After being controlled briefly by the US, from July 1945, the state of Thuringia came under the Soviet occupation zone, and was expanded to include parts of Prussian Saxony, such as the areas around Erfurt, Mühlhausen, and Nordhausen. Erfurt became the new capital of Thuringia. Ostheim, an exclave of Landkreis (roughly equivalent to a county in the English-speaking world) Eisenach, was ceded to Bavaria.

In 1952, the German Democratic Republic dissolved its states, and created districts (Bezirke) instead. The three districts that shared the former territory of Thuringia were Erfurt, Gera and Suhl. Altenburg Kreis was part of Leipzig Bezirk.

The State of Thuringia was recreated with slightly altered borders during German reunification in 1990.

Nature and environment

Due to many centuries of intensive settlement, most of the area is shaped by human influence. The original natural vegetation of Thuringia is forest with beech as its predominant species, as can still be found in the Hainich mountains today. In the uplands, a mixture of beech and spruce would be natural. However, most of the plains have been cleared and are in intensive agricultural use while most of the forests are planted with spruce and pine. Since 1990, Thuringia's forests have been managed aiming for a more natural and tough vegetation more resilient to climate change as well as diseases and vermin. In comparison to the forest, agriculture is still quite conventional and dominated by large structures and monocultures. Problems here are caused especially by increasingly prolonged dry periods during the summer months.

Environmental damage in Thuringia has been reduced to a large extent after 1990. The condition of forests, rivers and air was improved by modernizing factories, houses (decline of coal heating) and cars, and contaminated areas such as the former Uranium surface mines around Ronneburg have been remediated. Today's environmental problems are the salination of the Werra River, caused by discharges of K+S salt mines around Unterbreizbach and overfertilisation in agriculture, damaging the soil and small rivers.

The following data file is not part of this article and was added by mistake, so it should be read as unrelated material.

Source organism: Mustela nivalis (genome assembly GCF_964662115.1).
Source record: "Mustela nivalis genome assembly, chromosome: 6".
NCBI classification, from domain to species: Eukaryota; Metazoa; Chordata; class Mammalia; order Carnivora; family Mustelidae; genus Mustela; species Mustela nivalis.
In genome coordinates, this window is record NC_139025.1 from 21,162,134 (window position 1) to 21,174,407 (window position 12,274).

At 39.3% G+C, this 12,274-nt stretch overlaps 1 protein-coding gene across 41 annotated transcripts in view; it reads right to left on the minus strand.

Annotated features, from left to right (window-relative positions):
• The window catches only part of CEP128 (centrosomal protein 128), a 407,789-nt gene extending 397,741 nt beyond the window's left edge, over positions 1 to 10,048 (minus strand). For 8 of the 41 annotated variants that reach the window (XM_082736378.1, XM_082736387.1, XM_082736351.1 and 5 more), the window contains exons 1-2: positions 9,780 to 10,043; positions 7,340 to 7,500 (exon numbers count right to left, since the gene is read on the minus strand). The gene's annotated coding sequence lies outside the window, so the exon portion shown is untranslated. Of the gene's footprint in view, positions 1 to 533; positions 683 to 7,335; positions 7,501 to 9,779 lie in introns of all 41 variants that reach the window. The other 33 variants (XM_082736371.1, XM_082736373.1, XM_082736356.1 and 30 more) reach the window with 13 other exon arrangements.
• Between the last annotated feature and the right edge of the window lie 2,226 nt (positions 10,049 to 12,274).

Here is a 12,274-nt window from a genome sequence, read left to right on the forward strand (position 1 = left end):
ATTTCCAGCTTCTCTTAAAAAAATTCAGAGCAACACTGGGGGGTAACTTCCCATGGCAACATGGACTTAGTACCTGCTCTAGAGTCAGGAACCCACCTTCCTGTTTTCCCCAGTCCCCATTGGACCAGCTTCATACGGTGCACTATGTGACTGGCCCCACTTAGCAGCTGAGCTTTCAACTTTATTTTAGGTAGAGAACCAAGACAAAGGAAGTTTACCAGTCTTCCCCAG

Environment and nature protection has been of growing importance and attention since 1990. Large areas, especially within the forested mountains, are protected as natural reserves, including Thuringia's first national park within the Hainich mountains, founded in 1997, the Rhön Biosphere Reserve, the Thuringian Forest Nature Park and the South Harz Nature Park.

Current population

The current population is 2,170,000 (in 2012) with an annual rate of decrease of about 0.5%, which varies wide between the local regions. In 2012, 905,000 Thuringians lived in a municipality with more than 20,000 inhabitants, this is an urbanization rate of 42% which continues to rise.

In July 2013, there were 41,000 non-Germans by citizenship living in Thuringia (1.9% of the population − among the smallest proportions of any state in Germany). Nevertheless, the number rose from 33,000 in July 2011, an increase of 24% in only two years. About 4% of the population is migrants (including persons that already received the German citizenship). The biggest groups of foreigners by citizenship are (as of 2012): Russians (3,100), Poles (3,000), Vietnamese (2,800), Turks (2,100) and Ukrainians (2,000). The amount of foreigners varies between regions: the college towns Erfurt, Jena, Weimar and Ilmenau have the highest rates, whereas there are almost no migrants living in the most rural smaller municipalities.

The Thuringian population has a significant sex ratio gap, caused by the emigration of young women, especially in rural areas. Overall, there are 115 to 120 men per 100 women in the 25–40 age group ("family founders") which has negative consequences for the birth ratio. Furthermore, the population is getting older and older with some rural municipalities recording more than 30% of over-65s (pensioners). This is a problem for the regional labour market, as there are twice as many people leaving as entering the job market annually.